Productivity

Ask LH: How Can I Support My Tech-Challenged Loved Ones Without Going Insane?

Dear Lifehacker, My mother just got a new computer. She’s eager to learn, but we’re starting from scratch. How can I give her some tools to learn on her own so I don’t need to hover over her while she explores every menu and every option? Sadly, I don’t have the time to really teach her, but I’d love to help her teach herself, and don’t want her to not ask me if she has problems. Please help! Signed, The Prodigal Son

Photo by Tatiana Popova/Shutterstock.

Dear Prodigal Son,

We know how you feel — sometimes dealing with a tech-challenged loved one who wants you to be their personal technology trainer can be frustrating, not to mention time-consuming. Thankfully, it sounds like your mother is eager and willing to learn new things, even on her own. Let’s focus on that and give you some tools that can help her learn how to use her new gear without your help but still allows you to ride to the rescue if she really needs a helping hand.

Guide Her to Help Pages and Tutorial Videos

Microsoft and Apple both have extensive knowledge bases with tutorials and getting started guides that can help any computer novice. For example, Microsoft offers extensive training materials to help you get started with Microsoft Office, as well as dozens of tutorial videos that can also help. Microsoft offers similar getting started and tutorial videos for Windows. Apple also offers getting started videos on how to use your Apple products, so if her new computer is a Mac, Apple has her covered as well. She can also join Apple’s support community, which is a great resource for beginners with questions and answers from other Mac owners who are willing to lend a hand.

Also, don’t discount the value of built-in help menus and pre-installed tutorials for a beginner. They may not be useful to you as an advanced user, and not often helpful when you’re troubleshooting a specific problem, but for a novice who’s learning their way around, they can be invaluable and show off little-known but time-saving features. Make sure she spends some time with the beginner’s tutorials for the apps she’ll use most frequently.

Build Her a “Curriculum” of Easy-to-Follow Online Videos and Articles

If she just got the computer and you haven’t done anything to set it up, point her in the direction of our guides to setting up a brand new Windows PC or a new Mac just to get started.

Since your mother is eager to learn on her own, get her started with some basic tutorials and online training classes that will help familiarise her with her computer and the apps she’s using. Google’s own Teach Parents Tech site is a great way to show her the basics, complete with instructional videos that she can walk through, pause, rewind and re-watch at any time. You may also send her some of our Emailable Tech Support articles, specifically some time-saving keyboard shortcuts everyone should know, how to close a crashed program, how to uninstall a program, which can be especially useful if her new computer came loaded with crapware.

You’ll also find a wealth of online tutorials and getting started videos on specific applications over at YouTube, but your mileage may vary on exactly how helpful they are. Make sure to review them before you send them over.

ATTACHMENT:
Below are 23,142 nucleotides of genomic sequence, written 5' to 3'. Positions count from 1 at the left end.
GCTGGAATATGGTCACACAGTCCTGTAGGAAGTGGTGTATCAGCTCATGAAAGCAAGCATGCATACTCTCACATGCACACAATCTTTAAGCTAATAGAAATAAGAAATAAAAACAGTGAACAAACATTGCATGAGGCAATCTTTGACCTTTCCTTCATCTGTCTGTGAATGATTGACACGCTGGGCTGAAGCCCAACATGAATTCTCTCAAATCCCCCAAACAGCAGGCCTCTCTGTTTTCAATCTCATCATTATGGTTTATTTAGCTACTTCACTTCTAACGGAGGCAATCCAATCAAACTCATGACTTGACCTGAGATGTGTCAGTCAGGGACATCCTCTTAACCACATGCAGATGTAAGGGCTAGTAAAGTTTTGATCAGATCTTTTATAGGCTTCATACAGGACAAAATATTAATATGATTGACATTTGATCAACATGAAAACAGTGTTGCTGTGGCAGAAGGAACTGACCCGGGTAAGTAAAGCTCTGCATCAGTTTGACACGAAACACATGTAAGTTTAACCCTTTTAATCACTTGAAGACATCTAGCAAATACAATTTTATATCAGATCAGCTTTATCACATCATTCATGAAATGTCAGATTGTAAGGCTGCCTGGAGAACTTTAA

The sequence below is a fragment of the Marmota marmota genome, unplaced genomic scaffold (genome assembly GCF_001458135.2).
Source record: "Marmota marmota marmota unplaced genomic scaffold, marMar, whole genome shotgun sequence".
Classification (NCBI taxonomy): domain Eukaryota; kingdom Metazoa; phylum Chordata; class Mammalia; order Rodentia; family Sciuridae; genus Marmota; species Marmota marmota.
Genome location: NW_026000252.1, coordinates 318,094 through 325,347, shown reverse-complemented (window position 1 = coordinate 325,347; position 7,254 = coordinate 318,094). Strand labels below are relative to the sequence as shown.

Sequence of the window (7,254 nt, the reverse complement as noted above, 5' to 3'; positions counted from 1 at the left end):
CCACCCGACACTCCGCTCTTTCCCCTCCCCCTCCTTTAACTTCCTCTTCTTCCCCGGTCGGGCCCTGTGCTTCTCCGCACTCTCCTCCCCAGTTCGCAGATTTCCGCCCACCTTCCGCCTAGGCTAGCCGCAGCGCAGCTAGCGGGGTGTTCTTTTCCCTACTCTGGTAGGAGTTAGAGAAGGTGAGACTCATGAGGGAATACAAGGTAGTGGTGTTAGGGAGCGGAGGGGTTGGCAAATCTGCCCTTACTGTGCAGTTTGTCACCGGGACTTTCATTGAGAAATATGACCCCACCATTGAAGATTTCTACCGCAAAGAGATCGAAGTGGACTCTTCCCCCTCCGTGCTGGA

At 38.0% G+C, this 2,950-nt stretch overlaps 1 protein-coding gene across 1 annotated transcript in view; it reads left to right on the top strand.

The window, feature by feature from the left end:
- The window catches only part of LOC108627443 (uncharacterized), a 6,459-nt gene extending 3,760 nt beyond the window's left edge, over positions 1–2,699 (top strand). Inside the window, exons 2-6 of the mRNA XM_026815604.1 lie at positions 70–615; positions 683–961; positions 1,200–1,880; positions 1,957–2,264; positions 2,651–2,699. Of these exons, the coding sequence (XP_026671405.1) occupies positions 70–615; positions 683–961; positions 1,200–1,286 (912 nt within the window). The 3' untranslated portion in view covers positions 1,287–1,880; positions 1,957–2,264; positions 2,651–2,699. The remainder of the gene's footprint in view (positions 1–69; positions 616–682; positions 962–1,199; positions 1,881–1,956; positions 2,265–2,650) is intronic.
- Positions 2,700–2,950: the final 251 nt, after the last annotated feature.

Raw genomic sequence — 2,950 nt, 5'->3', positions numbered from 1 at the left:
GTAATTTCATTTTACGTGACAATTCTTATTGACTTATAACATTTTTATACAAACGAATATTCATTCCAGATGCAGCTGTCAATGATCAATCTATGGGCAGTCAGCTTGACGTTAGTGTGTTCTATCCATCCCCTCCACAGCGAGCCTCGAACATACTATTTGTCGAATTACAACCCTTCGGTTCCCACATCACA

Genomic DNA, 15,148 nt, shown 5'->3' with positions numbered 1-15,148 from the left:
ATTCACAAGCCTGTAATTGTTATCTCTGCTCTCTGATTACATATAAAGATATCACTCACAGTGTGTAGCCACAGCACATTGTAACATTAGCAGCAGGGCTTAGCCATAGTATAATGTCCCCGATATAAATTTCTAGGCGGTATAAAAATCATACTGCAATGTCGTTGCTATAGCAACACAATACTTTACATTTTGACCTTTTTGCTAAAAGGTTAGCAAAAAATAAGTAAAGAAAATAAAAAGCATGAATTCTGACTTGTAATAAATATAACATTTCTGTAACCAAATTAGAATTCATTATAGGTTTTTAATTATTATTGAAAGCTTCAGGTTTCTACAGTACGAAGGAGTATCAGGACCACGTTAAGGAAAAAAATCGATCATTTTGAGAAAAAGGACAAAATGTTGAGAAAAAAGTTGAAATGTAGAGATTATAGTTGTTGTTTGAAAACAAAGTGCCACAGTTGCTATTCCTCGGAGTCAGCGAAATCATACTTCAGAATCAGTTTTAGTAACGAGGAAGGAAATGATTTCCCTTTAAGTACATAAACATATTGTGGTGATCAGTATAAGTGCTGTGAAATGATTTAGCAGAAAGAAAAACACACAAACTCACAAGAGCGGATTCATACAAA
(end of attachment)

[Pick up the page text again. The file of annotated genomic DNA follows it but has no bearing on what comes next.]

Set Her Up for Remote Support

Even though your mum may be knee deep in tutorial videos and help pages for all of the programs she wants to use, she still may run into issues that require your assistance. The best way to set up your mother’s PC for remote troubleshooting depends on how much access you have to it, but suffice to say you have options. We’re big fans of TeamViewer and Join.me because they’re easy to set up and easy to use, even for novices. If you need total control over your Mom’s PC when you’re not there, you may consider LogMeIn instead. Whatever you do, make sure you give yourself a way to come to the rescue if she starts having serious computer problems and needs your help, or if you do have some time to walk her through changing her settings, installing a new printer, or something else that she needs help with — even if you’re not there.

After you set her up with a remote troubleshooting tool, go the extra mile and set her up with a free video-conferencing solution so you guys can see each other when you talk. Even if it’s just a Google+ hangout while you work on her computer, she’ll appreciate the visual connection. Plus, free video calls may even save you a few bucks as opposed to calling her on the phone, and you get a much more personal conversation as a result. She’ll feel more accomplished having learned how to call and talk to you face-to-face, and you’ll always have a way to help her out if you need to.

That should keep her busy learning the ins and outs of her new computer, and it should give you the freedom to let her learn with the tools needed to help her when she needs it. Good luck!

Cheers
Lifehacker

PS Do you have any additional online tutorial resources or favourite tools you suggest Prodigal Son add to his mother’s curriculum? Any other tips to help his mother beef up her computer skills on her own, or tools he can use to help her? Share your suggestions in the comments below.

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